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1  Using Arduino / Sensors / Using 2 ultrasonic distance sensors together on: December 16, 2013, 05:59:36 pm
Hello,
I plan to position two ultrasonic distance sensors(4 pin type, like the HC-SR04) in front of each other at a known distance, send a pulse from both sensors at the exact same time and measure the time (Or distance and divide by the speed of sound) it took for the pulse to get to the other sensor.
Is it possible? Would the sensors be able to pick the pulse from the sensor in front of them?
(Sensor A picks sensor B's pulse, and sensor B picks sensor A's pulse)
If not, would it be possible to use one sensor as just a transmitter and another as just a receiver?

The idea behind this is to build an ultrasonic anemometer (Measure wind speed) using four sensors.
2  Topics / Robotics / Re: And another self balancing robot on: September 06, 2012, 03:12:51 pm
I did read his code, did you?
Here's the relevant parts,
Code:
DCMotor m1(5,3);
DCMotor m2(11,9);

m1.run(speed);
m2.run(speed);

Quote
He feeds this value into the motor controller, that simply linearly converts it to some PWM output to drive the motors.
It's not linear, there is a control loop on the current.
"The MC33926 works with 3 – 5 V logic levels, supports ultrasonic (up to 20 kHz) PWM, and features current feedback".

There is a physical model behind it, you're just choosing to ignore it by 'tweaking' the PID with trial and error instead of actually doing the calculations. It would take less than an hour to build a physical model, find the differential equations(Also available on wiki), find the PID gains with Root Locust or any other method. It's a very common homework assignment given to students(My self included).

Quote
With the exception of some remote control code, that is ALL his code does.
You're right about that.
Again, all I'm trying to say is that the motor controller handles the torque control for him. This is why most projects like it use an encoder or a motor controller, using just an H-brdige and PWM probably won't work well.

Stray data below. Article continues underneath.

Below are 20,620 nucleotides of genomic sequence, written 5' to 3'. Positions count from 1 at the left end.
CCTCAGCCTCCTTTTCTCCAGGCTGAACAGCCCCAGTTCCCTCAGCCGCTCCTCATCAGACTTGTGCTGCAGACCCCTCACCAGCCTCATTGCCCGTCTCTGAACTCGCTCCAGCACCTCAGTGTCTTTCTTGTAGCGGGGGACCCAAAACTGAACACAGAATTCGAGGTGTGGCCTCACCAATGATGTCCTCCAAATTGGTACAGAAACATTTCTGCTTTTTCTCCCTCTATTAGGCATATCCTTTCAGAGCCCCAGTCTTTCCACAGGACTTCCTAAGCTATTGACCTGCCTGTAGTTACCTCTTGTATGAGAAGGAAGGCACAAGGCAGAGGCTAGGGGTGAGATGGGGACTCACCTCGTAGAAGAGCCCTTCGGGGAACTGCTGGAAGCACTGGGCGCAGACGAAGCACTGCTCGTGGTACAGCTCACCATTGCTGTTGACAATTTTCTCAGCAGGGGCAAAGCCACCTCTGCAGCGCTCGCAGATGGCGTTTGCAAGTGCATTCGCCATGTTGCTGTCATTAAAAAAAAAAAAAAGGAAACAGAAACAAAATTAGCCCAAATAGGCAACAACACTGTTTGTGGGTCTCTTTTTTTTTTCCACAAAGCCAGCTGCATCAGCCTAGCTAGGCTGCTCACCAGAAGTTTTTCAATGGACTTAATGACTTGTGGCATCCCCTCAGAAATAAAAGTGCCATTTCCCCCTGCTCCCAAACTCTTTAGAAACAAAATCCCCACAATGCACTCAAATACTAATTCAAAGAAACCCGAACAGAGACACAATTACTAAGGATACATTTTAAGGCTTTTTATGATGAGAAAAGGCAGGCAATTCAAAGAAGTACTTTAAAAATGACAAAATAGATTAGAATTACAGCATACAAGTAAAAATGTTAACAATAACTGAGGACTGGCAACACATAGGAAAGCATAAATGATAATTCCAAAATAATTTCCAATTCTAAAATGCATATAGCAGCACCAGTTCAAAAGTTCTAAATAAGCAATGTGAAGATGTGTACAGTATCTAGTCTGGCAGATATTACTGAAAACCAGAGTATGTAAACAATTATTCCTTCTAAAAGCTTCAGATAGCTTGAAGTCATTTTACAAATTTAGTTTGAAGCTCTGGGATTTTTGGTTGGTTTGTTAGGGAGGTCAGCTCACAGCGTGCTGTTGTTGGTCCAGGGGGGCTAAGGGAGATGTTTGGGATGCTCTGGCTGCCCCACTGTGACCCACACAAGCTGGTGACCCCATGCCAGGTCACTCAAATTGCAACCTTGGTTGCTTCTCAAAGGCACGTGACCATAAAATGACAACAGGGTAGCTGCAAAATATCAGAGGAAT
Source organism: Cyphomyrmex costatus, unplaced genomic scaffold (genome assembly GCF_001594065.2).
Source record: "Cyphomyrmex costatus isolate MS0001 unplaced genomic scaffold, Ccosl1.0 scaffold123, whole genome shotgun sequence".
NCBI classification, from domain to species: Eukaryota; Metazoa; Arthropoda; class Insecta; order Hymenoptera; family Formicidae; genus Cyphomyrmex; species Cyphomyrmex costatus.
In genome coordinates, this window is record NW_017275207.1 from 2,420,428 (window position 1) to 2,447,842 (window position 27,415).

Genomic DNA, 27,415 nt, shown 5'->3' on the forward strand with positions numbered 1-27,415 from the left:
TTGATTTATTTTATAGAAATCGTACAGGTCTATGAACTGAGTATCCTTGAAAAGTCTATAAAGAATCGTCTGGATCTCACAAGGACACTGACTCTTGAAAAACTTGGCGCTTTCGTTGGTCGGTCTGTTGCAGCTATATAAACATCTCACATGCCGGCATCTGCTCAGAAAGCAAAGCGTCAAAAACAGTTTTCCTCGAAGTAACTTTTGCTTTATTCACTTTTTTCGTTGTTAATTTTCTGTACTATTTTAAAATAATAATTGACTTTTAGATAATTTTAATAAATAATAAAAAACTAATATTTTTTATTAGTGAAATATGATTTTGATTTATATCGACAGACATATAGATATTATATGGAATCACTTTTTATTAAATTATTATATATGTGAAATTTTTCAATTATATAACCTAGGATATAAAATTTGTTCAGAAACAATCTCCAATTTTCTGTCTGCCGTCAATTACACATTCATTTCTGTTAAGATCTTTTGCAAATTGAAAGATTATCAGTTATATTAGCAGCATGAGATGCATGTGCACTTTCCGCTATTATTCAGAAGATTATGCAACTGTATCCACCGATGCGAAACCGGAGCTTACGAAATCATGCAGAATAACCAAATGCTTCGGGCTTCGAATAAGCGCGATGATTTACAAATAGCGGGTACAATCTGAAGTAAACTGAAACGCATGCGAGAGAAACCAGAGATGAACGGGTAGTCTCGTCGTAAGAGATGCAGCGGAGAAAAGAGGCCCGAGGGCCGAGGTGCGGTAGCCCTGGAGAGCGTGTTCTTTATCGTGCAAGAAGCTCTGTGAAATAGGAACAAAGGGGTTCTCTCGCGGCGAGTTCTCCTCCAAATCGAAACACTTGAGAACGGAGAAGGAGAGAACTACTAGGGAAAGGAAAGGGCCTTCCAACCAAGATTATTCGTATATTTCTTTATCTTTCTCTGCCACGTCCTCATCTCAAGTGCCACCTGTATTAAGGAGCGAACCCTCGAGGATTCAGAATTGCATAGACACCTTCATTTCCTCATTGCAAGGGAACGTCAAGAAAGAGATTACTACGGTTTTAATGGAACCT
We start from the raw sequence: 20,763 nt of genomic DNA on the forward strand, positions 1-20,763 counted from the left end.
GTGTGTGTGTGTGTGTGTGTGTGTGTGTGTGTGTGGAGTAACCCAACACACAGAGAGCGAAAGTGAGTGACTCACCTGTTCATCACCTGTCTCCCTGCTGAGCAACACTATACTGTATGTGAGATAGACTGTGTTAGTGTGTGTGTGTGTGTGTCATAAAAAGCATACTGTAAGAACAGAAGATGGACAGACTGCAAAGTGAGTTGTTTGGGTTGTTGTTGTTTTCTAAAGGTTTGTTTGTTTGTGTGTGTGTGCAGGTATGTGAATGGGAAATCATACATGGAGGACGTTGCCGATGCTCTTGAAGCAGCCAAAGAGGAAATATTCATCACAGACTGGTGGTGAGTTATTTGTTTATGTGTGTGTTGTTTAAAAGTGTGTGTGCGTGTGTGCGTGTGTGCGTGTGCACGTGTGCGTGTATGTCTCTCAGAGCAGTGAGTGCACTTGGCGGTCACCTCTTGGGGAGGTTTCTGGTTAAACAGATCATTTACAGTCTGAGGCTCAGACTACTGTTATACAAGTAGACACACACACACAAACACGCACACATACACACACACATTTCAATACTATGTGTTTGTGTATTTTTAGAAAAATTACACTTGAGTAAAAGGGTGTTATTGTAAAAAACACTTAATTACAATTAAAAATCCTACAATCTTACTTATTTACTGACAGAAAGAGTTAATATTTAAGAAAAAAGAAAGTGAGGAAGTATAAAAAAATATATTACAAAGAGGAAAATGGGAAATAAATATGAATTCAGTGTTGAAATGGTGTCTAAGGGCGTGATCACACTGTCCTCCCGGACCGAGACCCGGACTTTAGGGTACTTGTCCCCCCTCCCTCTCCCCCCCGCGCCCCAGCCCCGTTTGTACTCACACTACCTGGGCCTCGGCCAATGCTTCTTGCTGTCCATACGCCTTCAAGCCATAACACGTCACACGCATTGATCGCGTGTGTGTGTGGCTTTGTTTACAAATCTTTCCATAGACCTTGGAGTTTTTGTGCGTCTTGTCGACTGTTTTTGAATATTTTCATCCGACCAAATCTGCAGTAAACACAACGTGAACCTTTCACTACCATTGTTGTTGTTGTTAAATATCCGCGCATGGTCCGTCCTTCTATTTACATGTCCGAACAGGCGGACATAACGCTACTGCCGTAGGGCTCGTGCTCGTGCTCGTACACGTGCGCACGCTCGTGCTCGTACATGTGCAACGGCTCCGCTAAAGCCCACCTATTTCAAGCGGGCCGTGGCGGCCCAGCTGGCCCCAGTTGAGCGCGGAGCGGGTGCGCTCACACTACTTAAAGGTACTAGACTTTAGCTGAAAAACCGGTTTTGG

3  Topics / Robotics / Re: And another self balancing robot on: September 05, 2012, 10:56:58 pm
The controller(PID in this case) is based on a physical model(Inverted pendulum), the PID values are not 'tweaked' - they can be calculated based on the physical model and according to your requirements(Stability margins/damping/overshoot/optimizing a price function) .
The robot balance it self out by moving, the robot moves by applying torque on the wheels and that torque is generated by the motors.
The torque is proportional to the current, not voltage, you can't simply control the torque(Movement of the robot) with just PWM.
You can send a certain PWM(Voltage) pulse and it would create a torque of X, while using the same PWM pulse in a different scenario(Robot is already moving for example) would create a torque of 0.8*X.
He's using a dedicated IC(mc33926) to control the motors, that IC closes a control loop on the motor's current so he can control the torque from the Arduino.
(Same way the robot balance it self according to user input and IMU measurements the mc33926 does the same to the current based on the user input coming from the Arduino and a current sensor)
4  Topics / Robotics / Re: And another self balancing robot on: September 05, 2012, 06:21:42 pm
Looks really nice!
I've read the PDF in your github, it was very informative and easy to understand.
I'm thinking of building a self balancing robot my self and may I ask how are you controlling the motors?
You don't have encoders so I'm guessing its an open loop design(?), how do you control the torque they output?


He's using a PID controller to drive the motors based on feedback from the IMU.
That part I got, I was wondering how is he controlling the motor's torque. If for example the PID says a torque of 1 Nm is needed, how does he get the motors to output this exact amount of torque(That requires a certain current while we usually control the voltage).
Anyhow, I read the code and the mc33926 has a current sensor to close a loop on the motors and it handles the motor control.
5  Topics / Robotics / Re: And another self balancing robot on: September 04, 2012, 10:08:07 pm
Looks really nice!
I've read the PDF in your github, it was very informative and easy to understand.
I'm thinking of building a self balancing robot my self and may I ask how are you controlling the motors?
You don't have encoders so I'm guessing its an open loop design(?), how do you control the torque they output?
6  Using Arduino / Sensors / Re: Need an easy to use 9DOF IMU module on: June 13, 2012, 01:09:51 pm
Hello Fabio, thank you for your reply(You are quite the celebrity when it comes to IMUs smiley ).
I'm glad to hear the drifting isn't an issue.
I plan on using the IMU with an Arduino Uno, what frequency(Entire loop) can I expect using the FreeIMU v0.4?
I've seen a few Quadrotor projects using the FreeIMU, do you have an idea what loop frequency(IMU+contoll) they get?

*By loop frequency I mean how many times a second the Arduino can read the values from the IMU, calculate the Orientation(Euler angles, 3D acceleration data, compass orientation), calculate values for the PID controllers and output it.

Jase_MK, I'd be happy to hear about your progress.
7  Using Arduino / Sensors / Need an easy to use 9DOF IMU module on: June 12, 2012, 04:18:49 pm
Hello everyone,
I want to try and build a Quadrotor over the summer, I plan on designing my own controllers(PIDs) and implement them on an Arduino.
In order to do so I need to obtain the orientation, I'd prefer using a 9DOF IMU module(6DOF could also work).